Funny advertisements on trains, construction sites, hipster clothing from secondhand shops, messy rooms, traffic signs and rural mountain roads: these are the pillars to the work of illustrator Megumi Ono-Chan. By drawing from these elements of daily life, the illustrator is able to depict a satirical and humorous take on the world. Yet how she got here wasn’t quite a clear path.
Based in Saitama, Japan, Ono-Chan has spent most of her life drawing – particularly taking inspiration from her favourite TV anime characters. Then, during high school, she toyed with the nature of realism and turned towards scenery and still life as her subjects, before learning towards design. “I liked rock music and I was really interested in video footage,” Ono-Chan tells It’s Nice That. “Therefore, I went to video school and studied music video production.” After graduating, she pursued a role as a display producer for a photography studio part-time. “Alongside this, I made movies and drew pictures as a hobby,” she continues. But it was when she had a sudden realisation that illustration was more than just an art form, that she steered away from graphic design and ventured further into the medium.
Now, Ono-Chan creates vibrant illustrative work that rings with a number of influences. Firstly, she cites the usual suspect of Yayoi Kusama as key a player in her work, as well as Japanese artist Shinro Ohtake, French illustrator and filmmaker Michel Gondry, plus Spitz, a Japanese rock band, and Crayon Shin-chan, a Japanese manga series, and a monkey character named Osaru no Monkish. “The characters have helped develop my current drawing style,” she says, continuing to explain how her interests in fashion magazines, record jackets, and 70s and 80s culture have also been enigmatic. “I’m always attracted and inspired by what I see in daily life.”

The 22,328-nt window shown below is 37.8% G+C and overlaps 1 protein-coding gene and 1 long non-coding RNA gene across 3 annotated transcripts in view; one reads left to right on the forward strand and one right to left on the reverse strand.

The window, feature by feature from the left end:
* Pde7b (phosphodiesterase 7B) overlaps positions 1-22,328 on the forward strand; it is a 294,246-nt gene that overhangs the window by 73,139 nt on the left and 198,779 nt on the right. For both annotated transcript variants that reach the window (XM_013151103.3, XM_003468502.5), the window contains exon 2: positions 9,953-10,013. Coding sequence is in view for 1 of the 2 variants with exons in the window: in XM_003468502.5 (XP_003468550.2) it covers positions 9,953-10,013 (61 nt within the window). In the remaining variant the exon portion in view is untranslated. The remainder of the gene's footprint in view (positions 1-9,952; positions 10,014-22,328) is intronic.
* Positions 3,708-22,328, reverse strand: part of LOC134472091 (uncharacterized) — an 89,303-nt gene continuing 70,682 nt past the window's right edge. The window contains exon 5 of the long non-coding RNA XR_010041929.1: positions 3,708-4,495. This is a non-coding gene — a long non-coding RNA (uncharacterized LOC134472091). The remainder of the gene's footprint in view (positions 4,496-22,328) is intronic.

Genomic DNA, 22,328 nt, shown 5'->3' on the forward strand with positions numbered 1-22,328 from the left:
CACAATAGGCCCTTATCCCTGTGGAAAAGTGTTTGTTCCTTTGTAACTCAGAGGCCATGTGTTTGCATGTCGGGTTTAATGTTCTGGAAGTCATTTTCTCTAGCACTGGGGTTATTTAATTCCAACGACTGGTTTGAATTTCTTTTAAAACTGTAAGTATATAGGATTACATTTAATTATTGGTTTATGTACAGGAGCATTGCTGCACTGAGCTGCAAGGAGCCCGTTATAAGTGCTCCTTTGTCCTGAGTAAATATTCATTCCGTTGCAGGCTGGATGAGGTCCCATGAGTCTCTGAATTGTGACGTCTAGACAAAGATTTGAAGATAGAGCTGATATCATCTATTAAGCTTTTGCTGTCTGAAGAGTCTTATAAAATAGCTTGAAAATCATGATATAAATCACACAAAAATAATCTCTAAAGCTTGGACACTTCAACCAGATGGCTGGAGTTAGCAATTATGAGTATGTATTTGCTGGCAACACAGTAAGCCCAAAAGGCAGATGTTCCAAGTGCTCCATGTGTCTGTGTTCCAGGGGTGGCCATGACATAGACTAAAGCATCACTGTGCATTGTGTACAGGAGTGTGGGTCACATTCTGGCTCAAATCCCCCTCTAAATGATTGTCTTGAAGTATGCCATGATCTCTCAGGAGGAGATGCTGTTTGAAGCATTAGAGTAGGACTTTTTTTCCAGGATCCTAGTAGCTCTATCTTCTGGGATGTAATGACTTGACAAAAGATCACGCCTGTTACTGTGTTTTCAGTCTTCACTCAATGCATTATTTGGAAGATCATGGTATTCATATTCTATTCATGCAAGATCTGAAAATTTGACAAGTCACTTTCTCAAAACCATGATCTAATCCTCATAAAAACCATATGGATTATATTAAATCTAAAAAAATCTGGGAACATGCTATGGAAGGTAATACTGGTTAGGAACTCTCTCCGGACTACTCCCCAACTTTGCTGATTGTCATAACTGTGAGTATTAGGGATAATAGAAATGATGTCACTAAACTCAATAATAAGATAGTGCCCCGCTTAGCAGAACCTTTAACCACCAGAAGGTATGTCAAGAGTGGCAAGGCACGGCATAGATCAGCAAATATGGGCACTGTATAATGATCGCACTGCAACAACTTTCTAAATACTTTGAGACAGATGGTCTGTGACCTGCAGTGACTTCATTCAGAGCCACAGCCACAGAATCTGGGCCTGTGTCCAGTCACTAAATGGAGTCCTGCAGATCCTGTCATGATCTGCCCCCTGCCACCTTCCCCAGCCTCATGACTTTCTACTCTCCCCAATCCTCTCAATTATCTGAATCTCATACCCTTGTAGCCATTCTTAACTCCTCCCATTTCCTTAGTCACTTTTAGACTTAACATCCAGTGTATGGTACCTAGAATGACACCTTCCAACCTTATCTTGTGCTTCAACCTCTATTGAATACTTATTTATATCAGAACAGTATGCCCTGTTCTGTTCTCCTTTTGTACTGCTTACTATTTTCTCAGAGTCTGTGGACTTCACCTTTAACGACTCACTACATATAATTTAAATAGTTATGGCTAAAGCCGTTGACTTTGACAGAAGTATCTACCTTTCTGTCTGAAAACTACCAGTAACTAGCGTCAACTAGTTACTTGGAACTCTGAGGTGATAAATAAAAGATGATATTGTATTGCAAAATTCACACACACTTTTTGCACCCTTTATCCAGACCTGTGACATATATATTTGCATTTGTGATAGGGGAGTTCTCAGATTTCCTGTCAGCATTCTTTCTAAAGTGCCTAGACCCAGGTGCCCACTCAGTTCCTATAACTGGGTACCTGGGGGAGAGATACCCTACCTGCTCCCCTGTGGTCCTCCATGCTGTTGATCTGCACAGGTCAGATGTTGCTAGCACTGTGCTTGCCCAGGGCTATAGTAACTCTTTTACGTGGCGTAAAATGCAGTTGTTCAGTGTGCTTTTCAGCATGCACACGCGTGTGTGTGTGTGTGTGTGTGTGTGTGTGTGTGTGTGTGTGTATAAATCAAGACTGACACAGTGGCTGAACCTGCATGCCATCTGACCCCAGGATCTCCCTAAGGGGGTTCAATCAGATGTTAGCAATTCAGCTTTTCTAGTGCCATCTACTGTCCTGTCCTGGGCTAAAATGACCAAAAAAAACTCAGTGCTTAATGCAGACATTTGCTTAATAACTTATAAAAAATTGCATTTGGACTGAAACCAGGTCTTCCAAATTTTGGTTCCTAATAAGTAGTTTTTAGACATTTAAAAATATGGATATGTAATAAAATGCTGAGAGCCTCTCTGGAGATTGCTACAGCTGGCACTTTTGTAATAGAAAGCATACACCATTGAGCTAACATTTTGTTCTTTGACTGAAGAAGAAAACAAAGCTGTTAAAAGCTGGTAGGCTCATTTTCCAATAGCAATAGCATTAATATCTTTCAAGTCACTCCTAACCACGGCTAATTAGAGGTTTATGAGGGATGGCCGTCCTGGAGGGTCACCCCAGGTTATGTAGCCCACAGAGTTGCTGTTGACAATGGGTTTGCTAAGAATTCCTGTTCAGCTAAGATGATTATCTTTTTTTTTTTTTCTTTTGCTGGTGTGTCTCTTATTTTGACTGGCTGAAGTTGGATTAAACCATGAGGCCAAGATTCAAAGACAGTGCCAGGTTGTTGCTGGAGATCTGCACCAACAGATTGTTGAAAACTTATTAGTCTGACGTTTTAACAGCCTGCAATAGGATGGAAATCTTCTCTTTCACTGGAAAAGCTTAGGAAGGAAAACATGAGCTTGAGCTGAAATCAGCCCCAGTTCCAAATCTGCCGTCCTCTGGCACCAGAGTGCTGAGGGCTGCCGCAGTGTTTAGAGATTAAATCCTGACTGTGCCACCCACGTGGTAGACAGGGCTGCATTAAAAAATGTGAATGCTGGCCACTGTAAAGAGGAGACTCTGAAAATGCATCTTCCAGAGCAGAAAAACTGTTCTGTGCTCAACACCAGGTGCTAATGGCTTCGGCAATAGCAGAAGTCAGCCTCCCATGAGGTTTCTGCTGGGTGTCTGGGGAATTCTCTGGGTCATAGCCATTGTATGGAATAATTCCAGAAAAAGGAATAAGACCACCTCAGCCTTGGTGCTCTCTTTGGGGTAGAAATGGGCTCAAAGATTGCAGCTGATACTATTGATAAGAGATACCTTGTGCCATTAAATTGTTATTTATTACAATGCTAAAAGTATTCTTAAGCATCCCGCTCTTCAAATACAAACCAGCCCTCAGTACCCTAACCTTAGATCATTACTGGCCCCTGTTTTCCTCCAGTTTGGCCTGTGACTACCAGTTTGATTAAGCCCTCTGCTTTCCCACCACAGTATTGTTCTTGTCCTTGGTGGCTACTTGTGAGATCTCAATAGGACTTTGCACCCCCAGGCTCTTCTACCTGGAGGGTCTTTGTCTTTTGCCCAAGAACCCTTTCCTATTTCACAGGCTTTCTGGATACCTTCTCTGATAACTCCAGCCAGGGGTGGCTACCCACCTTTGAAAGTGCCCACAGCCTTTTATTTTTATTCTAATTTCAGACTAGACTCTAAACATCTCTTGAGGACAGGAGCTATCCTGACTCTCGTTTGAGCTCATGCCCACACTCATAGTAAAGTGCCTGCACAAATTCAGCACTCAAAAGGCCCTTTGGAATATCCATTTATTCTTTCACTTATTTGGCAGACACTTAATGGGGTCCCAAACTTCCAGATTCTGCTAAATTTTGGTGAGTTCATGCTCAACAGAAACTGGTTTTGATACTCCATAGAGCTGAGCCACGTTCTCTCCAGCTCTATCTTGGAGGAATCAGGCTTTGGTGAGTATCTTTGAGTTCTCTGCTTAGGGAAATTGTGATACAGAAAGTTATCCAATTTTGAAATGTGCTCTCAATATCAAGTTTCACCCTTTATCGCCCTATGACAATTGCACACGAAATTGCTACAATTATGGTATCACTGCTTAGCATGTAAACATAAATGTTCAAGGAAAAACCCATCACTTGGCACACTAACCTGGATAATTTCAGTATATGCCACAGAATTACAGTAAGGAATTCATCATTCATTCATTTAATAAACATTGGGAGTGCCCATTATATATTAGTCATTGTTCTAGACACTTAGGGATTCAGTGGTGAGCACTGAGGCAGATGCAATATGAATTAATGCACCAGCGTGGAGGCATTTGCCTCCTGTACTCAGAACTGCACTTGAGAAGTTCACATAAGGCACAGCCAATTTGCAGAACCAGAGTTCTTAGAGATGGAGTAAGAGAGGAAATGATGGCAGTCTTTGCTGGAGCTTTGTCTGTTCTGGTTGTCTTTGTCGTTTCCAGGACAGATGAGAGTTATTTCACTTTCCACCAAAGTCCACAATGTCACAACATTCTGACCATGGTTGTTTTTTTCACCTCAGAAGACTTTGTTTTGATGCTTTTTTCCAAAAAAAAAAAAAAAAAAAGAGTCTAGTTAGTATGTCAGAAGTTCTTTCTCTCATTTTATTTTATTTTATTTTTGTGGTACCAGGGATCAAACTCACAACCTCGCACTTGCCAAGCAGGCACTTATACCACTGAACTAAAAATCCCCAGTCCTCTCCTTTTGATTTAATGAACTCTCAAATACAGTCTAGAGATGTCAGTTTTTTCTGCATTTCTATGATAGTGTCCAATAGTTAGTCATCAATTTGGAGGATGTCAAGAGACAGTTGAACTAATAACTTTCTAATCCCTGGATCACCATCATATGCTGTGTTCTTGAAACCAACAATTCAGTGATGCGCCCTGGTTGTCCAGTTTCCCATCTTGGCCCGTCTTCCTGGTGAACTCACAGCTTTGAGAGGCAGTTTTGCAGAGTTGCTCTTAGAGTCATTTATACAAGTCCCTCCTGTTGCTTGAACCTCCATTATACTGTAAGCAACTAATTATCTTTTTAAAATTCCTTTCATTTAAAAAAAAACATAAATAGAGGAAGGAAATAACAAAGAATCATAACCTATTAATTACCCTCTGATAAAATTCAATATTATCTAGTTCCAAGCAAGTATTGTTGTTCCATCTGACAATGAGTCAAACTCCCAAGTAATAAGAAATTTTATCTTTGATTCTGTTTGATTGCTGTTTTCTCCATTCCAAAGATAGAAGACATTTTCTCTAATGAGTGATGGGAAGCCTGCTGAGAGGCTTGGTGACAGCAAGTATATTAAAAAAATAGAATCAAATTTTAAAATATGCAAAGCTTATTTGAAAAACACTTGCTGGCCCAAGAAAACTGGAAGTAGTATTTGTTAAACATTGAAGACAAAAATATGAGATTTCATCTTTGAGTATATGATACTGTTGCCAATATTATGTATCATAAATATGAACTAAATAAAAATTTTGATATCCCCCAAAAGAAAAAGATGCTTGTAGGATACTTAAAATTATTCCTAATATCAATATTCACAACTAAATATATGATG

With these varying elements in mind, Ono-Chan takes to her studio and commences her drawing process – one that interchanges depending on the “mood of the day”, in terms of people, objects or landscapes. But before putting pen to paper, she makes sure to add to her archive of materials that she’s stockpiled over time, be it images found online or in physical magazines. “Once I have enough of them, I sketch and start to draw, adding colours abruptly.” She turns to water-based pens, oil-based markers and watercolour paints as her tools of choice, while adhering to a spontaneous practice that varies depending on that which she’s illustrating. “I enjoy the tension and feeling of creating an unexpected shape, as it makes the picture interesting,” she says.
The result is a character-driven portfolio filled with rather whacky illustrations. “All of the characters were created by myself and were developed from a casual sketch,” she adds. “One day, I drew my eyes with my hands and legs, and made them appear to be dressed up – then a mysterious and unique creature was born.” Thus, this blossomed into the idea of a “swimsuit female character”, developed primarily from 80s pin-up girls. “I wanted to break the image of the pin-up girl as feminine, so I made it appear with even colours. By chance, the shape of the head turned out to look like an octopus, so I went along with it.”
Her most recent series, titled Utopia, sees these characters come into play. With an idea to reference the notion of life and death, Ono-Chan decided on a story that focused on an “exhausted construction worker” who “caught the eye of a beautiful women in a big signboard while operating a heavy machine”. She adds: “It caused an accident. Once he recovered to consciousness, there’s the same woman standing in front of him. He was tempted by her and followed her into the sea.” As a symbol of sex, the woman lured in this “lustful labourer” who ultimately followed her out to sea and to his death. This, in some ways radical feminist stance takes a firm look at the relationship between men and women, and how these two gendered constructs are becoming “ambiguous in the present age”.
In the future, Ono-Chan has plans to continue work with heavy machines and the swimsuit beauty series. “However, curiosity changes from day-to-day, so I may start drawing something completely different tomorrow – in any case, I want to keep on drawing with my eyes wide open.”